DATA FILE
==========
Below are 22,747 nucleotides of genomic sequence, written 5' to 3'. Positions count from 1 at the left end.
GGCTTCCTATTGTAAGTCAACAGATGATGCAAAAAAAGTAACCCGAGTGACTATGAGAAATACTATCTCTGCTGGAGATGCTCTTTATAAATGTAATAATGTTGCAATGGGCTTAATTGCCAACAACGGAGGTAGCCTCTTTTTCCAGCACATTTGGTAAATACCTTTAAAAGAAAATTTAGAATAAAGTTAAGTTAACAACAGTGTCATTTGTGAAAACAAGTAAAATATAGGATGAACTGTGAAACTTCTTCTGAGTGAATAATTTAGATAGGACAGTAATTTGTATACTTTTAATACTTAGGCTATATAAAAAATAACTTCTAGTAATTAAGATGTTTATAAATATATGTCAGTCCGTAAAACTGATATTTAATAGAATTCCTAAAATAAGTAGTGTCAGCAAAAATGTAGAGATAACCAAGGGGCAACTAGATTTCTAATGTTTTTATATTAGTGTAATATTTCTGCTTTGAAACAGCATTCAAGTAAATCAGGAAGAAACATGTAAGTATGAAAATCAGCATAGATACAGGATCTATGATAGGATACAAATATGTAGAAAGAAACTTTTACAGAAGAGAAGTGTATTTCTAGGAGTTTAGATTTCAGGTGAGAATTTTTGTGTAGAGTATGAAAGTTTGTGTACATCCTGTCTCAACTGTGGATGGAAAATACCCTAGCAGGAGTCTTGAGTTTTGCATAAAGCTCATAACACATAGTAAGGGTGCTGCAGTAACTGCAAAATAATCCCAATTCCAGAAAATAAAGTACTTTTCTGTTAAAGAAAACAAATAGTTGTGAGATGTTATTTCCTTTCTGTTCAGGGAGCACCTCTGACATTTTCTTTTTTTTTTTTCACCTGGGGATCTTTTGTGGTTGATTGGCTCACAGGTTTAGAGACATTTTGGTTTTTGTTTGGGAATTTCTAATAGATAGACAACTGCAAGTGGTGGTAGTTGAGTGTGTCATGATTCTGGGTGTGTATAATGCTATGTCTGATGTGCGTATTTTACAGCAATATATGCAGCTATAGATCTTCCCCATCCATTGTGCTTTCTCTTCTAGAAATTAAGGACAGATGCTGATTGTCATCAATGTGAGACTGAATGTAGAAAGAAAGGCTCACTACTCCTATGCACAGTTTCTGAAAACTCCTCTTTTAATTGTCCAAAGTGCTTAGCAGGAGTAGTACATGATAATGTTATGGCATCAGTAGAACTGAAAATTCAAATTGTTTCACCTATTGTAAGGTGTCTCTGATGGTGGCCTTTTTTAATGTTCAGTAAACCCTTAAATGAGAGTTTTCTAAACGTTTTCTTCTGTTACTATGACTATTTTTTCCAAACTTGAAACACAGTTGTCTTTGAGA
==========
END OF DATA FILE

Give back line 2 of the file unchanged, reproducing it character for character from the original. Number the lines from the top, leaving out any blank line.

GGCTTCCTATTGTAAGTCAACAGATGATGCAAAAAAAGTAACCCGAGTGACTATGAGAAATACTATCTCTGCTGGAGATGCTCTTTATAAATGTAATAATGTTGCAATGGGCTTAATTGCCAACAACGGAGGTAGCCTCTTTTTCCAGCACATTTGGTAAATACCTTTAAAAGAAAATTTAGAATAAAGTTAAGTTAACAACAGTGTCATTTGTGAAAACAAGTAAAATATAGGATGAACTGTGAAACTTCTTCTGAGTGAATAATTTAGATAGGACAGTAATTTGTATACTTTTAATACTTAGGCTATATAAAAAATAACTTCTAGTAATTAAGATGTTTATAAATATATGTCAGTCCGTAAAACTGATATTTAATAGAATTCCTAAAATAAGTAGTGTCAGCAAAAATGTAGAGATAACCAAGGGGCAACTAGATTTCTAATGTTTTTATATTAGTGTAATATTTCTGCTTTGAAACAGCATTCAAGTAAATCAGGAAGAAACATGTAAGTATGAAAATCAGCATAGATACAGGATCTATGATAGGATACAAATATGTAGAAAGAAACTTTTACAGAAGAGAAGTGTATTTCTAGGAGTTTAGATTTCAGGTGAGAATTTTTGTGTAGAGTATGAAAGTTTGTGTACATCCTGTCTCAACTGTGGATGGAAAATACCCTAGCAGGAGTCTTGAGTTTTGCATAAAGCTCATAACACATAGTAAGGGTGCTGCAGTAACTGCAAAATAATCCCAATTCCAGAAAATAAAGTACTTTTCTGTTAAAGAAAACAAATAGTTGTGAGATGTTATTTCCTTTCTGTTCAGGGAGCACCTCTGACATTTTCTTTTTTTTTTTTCACCTGGGGATCTTTTGTGGTTGATTGGCTCACAGGTTTAGAGACATTTTGGTTTTTGTTTGGGAATTTCTAATAGATAGACAACTGCAAGTGGTGGTAGTTGAGTGTGTCATGATTCTGGGTGTGTATAATGCTATGTCTGATGTGCGTATTTTACAGCAATATATGCAGCTATAGATCTTCCCCATCCATTGTGCTTTCTCTTCTAGAAATTAAGGACAGATGCTGATTGTCATCAATGTGAGACTGAATGTAGAAAGAAAGGCTCACTACTCCTATGCACAGTTTCTGAAAACTCCTCTTTTAATTGTCCAAAGTGCTTAGCAGGAGTAGTACATGATAATGTTATGGCATCAGTAGAACTGAAAATTCAAATTGTTTCACCTATTGTAAGGTGTCTCTGATGGTGGCCTTTTTTAATGTTCAGTAAACCCTTAAATGAGAGTTTTCTAAACGTTTTCTTCTGTTACTATGACTATTTTTTCCAAACTTGAAACACAGTTGTCTTTGAGA